Why you should let your team fight
Companies hire us to fight with each other. Let me explain.
Originally featured on Chief Executive
If you’re like me, you bring a skeptical eye to industry predictions, ones that insist that by 2020 experience will overtake both price and product as a key brand differentiator. But with one year to go, this one seems to be coming true. Experience has emerged as the industry’s newest tool for driving brand growth, with user experience of sites, apps, tools and products as the tip of the spear. But what do we really mean when we talk about user experience?
To put it simply, we’re talking about the business of figuring out what people want. Or at least, figuring out what may make people’s lives better tomorrow, even if they don’t know it themselves. This can be difficult stuff. There’s an art and science to it that necessitates using every tool in the toolbox—strategy, narrative, design, content and technology – wielded by diverse personalities with equally diverse points of view. After all, people come with all different kinds of wiring. An analytically-inclined person may be compelled by very different experiences than one with more expressive wiring. Only through their collaboration do they find the best solution.
But not without the inherent fighting.
Most companies hate inviting conflict inside their walls (for good reasons), so we fight for companies that can’t or won’t fight for themselves. Small teams like ours can be a sample group, reflecting the target users and personality types in any business. Then we clash so that they don’t have to. By design and by nature, we’re good at it, but we shouldn’t be the only ones. Every company should learn how to leverage tension in positive ways. Fighting (in a healthy way) to build better brand and user experiences is one of the most necessary skills in today’s new creative economy. Here’s how you pull it off.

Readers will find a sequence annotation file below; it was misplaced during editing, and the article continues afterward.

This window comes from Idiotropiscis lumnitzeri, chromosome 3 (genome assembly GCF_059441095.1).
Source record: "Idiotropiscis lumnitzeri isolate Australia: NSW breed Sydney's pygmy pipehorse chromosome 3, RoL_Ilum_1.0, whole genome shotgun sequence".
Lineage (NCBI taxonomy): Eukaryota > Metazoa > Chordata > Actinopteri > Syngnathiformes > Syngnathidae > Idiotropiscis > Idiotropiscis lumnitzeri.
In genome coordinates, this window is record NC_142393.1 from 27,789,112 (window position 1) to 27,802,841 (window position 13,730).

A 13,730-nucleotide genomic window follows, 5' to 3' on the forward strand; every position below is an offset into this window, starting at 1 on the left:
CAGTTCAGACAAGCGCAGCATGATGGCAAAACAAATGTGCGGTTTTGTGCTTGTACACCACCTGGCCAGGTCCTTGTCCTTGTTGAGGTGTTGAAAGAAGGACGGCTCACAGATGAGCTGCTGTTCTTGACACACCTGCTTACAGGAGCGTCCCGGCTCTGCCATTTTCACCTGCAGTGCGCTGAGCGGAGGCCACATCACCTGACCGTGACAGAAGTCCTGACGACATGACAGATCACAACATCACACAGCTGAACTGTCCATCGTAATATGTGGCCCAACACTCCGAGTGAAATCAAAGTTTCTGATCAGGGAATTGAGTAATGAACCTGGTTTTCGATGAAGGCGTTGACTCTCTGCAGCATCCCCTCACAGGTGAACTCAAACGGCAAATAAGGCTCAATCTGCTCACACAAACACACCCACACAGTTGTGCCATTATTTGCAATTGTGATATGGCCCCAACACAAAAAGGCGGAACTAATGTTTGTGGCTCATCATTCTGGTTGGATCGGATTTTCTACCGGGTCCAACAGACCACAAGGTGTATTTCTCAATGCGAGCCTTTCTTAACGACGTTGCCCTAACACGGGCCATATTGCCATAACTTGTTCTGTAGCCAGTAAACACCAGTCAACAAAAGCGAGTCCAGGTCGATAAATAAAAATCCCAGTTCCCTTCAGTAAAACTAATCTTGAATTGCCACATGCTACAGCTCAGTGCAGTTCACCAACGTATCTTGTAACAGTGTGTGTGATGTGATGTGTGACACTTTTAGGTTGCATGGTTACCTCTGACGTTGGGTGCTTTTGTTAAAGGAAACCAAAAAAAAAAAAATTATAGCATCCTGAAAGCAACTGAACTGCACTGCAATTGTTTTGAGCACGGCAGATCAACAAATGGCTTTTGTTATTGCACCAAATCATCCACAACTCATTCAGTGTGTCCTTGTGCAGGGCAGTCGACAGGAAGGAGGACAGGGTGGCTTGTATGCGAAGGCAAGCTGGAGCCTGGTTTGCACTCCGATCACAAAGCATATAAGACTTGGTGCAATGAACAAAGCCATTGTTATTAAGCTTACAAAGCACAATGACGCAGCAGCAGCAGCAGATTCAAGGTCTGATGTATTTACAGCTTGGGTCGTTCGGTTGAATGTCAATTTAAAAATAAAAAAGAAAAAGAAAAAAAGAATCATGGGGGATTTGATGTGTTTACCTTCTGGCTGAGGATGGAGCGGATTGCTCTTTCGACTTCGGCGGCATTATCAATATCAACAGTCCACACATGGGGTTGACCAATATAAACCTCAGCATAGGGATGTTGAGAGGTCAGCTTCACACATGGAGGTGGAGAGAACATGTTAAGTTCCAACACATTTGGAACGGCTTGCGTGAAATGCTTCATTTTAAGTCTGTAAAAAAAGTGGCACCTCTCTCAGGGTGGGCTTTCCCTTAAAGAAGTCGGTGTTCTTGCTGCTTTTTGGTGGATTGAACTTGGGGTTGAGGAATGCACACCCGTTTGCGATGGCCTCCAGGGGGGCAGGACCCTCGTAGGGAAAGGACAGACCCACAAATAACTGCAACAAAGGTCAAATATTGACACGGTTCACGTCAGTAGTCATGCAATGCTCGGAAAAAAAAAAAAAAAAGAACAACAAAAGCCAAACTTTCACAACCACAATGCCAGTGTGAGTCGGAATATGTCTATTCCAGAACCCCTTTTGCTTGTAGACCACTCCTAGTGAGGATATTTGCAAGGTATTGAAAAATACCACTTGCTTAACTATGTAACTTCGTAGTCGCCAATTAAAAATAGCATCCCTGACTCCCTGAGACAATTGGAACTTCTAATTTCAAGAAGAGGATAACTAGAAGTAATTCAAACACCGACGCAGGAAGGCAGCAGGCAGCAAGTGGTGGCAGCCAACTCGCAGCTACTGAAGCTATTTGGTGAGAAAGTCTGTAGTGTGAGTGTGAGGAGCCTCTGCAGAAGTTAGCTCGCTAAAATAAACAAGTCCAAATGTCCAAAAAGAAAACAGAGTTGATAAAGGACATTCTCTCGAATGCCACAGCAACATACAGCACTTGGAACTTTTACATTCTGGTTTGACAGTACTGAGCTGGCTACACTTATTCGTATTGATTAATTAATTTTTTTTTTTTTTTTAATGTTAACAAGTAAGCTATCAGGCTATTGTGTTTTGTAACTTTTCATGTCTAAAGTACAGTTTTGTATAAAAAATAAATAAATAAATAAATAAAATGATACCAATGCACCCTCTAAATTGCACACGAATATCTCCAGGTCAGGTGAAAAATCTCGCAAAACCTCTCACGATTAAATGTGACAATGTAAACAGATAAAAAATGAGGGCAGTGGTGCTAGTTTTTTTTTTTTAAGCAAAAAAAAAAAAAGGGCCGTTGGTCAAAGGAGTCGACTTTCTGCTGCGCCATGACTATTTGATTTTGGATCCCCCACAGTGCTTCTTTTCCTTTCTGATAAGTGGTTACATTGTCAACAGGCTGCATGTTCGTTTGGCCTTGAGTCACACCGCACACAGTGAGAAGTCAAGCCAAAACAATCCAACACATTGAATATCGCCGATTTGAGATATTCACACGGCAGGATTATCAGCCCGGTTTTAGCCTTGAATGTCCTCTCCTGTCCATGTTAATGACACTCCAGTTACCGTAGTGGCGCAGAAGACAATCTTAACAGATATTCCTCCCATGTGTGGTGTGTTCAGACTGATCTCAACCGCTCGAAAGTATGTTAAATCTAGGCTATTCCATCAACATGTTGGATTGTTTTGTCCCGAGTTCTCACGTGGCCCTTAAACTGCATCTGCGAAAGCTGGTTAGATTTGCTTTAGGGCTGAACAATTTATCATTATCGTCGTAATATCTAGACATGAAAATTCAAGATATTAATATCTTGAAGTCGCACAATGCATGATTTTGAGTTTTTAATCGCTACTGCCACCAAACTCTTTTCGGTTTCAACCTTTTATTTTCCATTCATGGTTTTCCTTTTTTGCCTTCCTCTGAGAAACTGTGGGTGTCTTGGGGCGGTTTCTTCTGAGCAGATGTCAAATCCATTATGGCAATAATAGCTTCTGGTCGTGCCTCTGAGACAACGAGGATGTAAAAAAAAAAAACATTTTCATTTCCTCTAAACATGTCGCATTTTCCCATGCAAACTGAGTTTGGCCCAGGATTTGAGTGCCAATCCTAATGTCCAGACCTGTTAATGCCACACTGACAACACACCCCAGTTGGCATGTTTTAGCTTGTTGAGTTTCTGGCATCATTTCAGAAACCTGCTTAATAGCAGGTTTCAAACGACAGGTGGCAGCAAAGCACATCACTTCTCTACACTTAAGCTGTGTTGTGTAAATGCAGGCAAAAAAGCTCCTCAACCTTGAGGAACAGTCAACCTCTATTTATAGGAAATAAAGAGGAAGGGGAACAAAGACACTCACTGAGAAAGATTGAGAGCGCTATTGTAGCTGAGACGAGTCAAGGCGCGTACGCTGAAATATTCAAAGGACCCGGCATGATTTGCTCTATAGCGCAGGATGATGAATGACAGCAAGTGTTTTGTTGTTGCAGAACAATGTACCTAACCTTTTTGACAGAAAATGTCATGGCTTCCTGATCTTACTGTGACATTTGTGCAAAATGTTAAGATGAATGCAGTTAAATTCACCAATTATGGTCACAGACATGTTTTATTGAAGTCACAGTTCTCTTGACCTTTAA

1. Surround the problem with different perspectives
Create decidedly small internal teams comprised of specific leaders from disparate disciplines – strategy, creative and technology. But, forget about the traditional waterfall approach to making something, where the baton gets passed on down the line. Instead, these three archetypes need to be present and driving each phase.
Then get ready for the mess. When you start, you’ll quickly find that there’s an “who’s driving?” vibe permeating a conference room. And that’s the point – no one is driving. Or more accurately—no one person is driving.
The problems our clients face today are not one-dimensional and so the approach can’t be either. This means inviting a little tension – the balance of different perspectives. At times, it can feel like a game of tug-of-war, but keep at it. The tension is simply an indicator that the solution is multi-faceted and that the opportunity exists. It’s the required precursor to any great solution. I mean, you can’t have a solution without a problem, right?
2. Cultivate VERY limited hierarchy